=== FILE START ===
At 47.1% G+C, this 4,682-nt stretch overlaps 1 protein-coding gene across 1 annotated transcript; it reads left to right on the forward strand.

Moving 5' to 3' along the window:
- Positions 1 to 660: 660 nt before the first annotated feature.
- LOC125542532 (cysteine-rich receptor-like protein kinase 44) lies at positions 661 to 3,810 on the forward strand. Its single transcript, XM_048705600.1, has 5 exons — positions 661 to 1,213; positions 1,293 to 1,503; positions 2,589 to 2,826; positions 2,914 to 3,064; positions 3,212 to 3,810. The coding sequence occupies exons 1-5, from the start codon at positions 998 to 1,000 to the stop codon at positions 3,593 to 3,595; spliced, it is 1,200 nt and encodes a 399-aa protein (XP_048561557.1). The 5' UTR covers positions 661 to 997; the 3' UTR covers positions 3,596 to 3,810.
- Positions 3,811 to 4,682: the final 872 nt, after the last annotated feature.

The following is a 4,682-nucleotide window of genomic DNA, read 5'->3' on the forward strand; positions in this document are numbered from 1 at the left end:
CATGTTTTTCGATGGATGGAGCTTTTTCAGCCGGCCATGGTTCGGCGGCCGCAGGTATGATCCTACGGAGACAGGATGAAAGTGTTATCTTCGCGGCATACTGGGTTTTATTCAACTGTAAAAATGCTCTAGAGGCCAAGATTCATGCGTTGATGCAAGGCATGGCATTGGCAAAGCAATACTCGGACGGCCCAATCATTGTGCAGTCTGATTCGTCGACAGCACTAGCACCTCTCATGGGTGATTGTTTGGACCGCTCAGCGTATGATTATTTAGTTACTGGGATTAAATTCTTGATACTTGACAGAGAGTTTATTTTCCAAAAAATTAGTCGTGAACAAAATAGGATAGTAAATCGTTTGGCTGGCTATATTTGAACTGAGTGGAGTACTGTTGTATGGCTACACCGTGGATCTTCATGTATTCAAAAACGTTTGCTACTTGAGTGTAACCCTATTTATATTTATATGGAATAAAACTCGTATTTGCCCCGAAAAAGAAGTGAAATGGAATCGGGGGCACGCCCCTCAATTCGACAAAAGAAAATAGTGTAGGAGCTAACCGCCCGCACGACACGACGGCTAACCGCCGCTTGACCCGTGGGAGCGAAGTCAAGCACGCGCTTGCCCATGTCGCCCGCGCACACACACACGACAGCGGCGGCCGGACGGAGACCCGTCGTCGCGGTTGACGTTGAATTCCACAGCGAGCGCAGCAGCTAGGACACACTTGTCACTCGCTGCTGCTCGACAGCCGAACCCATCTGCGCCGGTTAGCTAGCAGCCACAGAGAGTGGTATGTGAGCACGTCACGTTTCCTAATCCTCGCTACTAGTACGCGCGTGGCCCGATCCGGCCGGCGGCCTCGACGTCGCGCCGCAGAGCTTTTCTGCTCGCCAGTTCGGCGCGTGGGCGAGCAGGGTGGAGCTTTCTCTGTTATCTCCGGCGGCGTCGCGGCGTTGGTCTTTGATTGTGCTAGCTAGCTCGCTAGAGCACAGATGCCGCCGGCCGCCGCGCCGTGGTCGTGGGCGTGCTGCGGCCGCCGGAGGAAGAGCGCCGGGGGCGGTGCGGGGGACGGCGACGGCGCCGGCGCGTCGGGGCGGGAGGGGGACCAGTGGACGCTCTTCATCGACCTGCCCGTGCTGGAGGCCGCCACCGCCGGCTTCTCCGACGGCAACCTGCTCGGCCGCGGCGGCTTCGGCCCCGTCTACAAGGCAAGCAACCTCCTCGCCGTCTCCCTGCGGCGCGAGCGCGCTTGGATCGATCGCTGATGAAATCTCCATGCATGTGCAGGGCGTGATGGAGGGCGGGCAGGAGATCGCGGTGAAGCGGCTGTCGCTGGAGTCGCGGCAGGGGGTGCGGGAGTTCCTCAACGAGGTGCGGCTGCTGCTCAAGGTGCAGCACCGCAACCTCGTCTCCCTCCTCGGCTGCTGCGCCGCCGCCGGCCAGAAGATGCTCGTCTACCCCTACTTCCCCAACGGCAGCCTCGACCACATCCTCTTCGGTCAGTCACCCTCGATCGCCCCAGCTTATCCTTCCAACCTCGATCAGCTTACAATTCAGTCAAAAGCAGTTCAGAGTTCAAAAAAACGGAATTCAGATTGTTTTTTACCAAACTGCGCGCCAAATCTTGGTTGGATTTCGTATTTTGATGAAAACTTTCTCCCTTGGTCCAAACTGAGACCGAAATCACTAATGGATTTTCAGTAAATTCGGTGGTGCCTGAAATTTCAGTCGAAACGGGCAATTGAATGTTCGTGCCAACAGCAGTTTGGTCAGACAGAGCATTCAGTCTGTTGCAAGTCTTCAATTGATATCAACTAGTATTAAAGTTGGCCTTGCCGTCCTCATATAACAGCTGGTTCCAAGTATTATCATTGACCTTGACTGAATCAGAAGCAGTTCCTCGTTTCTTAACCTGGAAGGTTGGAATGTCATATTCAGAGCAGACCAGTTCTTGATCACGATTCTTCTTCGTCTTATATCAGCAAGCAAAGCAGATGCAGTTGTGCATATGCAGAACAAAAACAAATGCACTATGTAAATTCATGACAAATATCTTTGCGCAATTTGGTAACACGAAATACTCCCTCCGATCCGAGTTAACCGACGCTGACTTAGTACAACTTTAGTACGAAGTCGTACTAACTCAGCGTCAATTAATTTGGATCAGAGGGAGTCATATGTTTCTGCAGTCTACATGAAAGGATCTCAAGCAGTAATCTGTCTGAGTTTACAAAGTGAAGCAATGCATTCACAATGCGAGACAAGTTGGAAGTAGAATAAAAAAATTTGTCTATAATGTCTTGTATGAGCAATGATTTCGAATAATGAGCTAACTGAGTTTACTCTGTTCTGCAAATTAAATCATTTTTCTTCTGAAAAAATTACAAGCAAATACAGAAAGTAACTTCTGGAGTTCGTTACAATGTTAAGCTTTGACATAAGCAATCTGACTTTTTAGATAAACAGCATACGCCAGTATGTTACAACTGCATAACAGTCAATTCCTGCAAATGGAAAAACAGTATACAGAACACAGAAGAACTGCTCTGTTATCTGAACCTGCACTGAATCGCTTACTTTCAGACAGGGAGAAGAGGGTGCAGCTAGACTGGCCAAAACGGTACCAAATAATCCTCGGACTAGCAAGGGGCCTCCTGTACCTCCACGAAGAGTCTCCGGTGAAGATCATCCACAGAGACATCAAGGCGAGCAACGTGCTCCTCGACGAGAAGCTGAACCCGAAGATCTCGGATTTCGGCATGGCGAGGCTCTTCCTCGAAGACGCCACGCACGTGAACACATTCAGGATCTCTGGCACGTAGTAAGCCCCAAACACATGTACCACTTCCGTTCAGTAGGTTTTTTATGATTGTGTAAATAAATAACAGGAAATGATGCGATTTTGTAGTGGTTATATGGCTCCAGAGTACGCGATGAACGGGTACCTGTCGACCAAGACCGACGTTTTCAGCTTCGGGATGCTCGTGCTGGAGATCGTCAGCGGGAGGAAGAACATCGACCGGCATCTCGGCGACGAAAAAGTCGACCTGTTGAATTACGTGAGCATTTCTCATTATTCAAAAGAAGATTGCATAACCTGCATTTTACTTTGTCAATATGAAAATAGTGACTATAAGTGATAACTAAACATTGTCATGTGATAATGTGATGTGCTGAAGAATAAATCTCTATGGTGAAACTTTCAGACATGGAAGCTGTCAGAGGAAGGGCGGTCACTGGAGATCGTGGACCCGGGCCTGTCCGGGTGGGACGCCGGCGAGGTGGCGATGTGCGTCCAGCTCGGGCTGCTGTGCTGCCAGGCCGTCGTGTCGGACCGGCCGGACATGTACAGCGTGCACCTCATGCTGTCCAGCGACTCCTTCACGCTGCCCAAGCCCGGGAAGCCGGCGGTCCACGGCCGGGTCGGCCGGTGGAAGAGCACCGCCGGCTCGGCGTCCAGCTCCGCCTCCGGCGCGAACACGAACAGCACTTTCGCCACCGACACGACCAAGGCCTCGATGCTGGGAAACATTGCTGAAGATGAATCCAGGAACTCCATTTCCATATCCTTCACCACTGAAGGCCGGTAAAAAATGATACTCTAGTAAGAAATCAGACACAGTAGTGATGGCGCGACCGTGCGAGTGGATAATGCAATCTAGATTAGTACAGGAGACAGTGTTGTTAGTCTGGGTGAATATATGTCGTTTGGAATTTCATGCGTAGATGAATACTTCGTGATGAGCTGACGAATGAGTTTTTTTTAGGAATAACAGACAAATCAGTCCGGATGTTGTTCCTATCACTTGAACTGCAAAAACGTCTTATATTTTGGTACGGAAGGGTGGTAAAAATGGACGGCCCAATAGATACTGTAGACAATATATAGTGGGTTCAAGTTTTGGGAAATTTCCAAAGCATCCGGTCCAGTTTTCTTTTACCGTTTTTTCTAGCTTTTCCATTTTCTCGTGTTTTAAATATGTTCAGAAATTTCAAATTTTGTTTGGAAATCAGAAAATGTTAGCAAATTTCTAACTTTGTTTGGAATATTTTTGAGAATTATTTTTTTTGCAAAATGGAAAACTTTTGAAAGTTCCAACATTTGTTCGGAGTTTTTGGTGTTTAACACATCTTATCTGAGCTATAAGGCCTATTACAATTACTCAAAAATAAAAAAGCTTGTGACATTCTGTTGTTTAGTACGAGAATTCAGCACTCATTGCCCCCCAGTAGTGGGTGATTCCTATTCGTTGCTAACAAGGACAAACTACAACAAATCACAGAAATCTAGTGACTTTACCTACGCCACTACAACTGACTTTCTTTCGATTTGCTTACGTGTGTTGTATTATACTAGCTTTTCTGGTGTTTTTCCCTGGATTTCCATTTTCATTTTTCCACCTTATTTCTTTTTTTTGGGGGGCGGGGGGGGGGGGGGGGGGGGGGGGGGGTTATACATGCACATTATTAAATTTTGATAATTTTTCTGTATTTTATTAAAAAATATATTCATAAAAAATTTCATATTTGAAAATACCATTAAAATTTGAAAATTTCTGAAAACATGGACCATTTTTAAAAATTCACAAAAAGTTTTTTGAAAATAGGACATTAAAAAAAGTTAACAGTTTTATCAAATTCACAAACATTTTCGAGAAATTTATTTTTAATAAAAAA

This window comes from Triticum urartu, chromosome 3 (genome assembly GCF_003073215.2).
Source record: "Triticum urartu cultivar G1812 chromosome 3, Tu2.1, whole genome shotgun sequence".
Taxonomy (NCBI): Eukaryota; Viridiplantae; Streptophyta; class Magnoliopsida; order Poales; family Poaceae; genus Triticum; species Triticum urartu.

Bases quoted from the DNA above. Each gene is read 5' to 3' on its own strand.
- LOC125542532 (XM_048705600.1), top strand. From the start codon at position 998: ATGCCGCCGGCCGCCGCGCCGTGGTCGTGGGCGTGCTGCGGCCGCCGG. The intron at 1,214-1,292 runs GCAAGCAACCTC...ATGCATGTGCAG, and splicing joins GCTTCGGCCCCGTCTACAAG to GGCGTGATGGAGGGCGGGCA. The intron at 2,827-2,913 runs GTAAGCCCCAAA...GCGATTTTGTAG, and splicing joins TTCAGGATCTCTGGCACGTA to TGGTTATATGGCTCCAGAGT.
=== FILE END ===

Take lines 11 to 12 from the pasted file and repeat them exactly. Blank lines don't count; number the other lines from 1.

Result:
Bases quoted from the DNA above. Each gene is read 5' to 3' on its own strand.
- LOC125542532 (XM_048705600.1), top strand. From the start codon at position 998: ATGCCGCCGGCCGCCGCGCCGTGGTCGTGGGCGTGCTGCGGCCGCCGG. The intron at 1,214-1,292 runs GCAAGCAACCTC...ATGCATGTGCAG, and splicing joins GCTTCGGCCCCGTCTACAAG to GGCGTGATGGAGGGCGGGCA. The intron at 2,827-2,913 runs GTAAGCCCCAAA...GCGATTTTGTAG, and splicing joins TTCAGGATCTCTGGCACGTA to TGGTTATATGGCTCCAGAGT.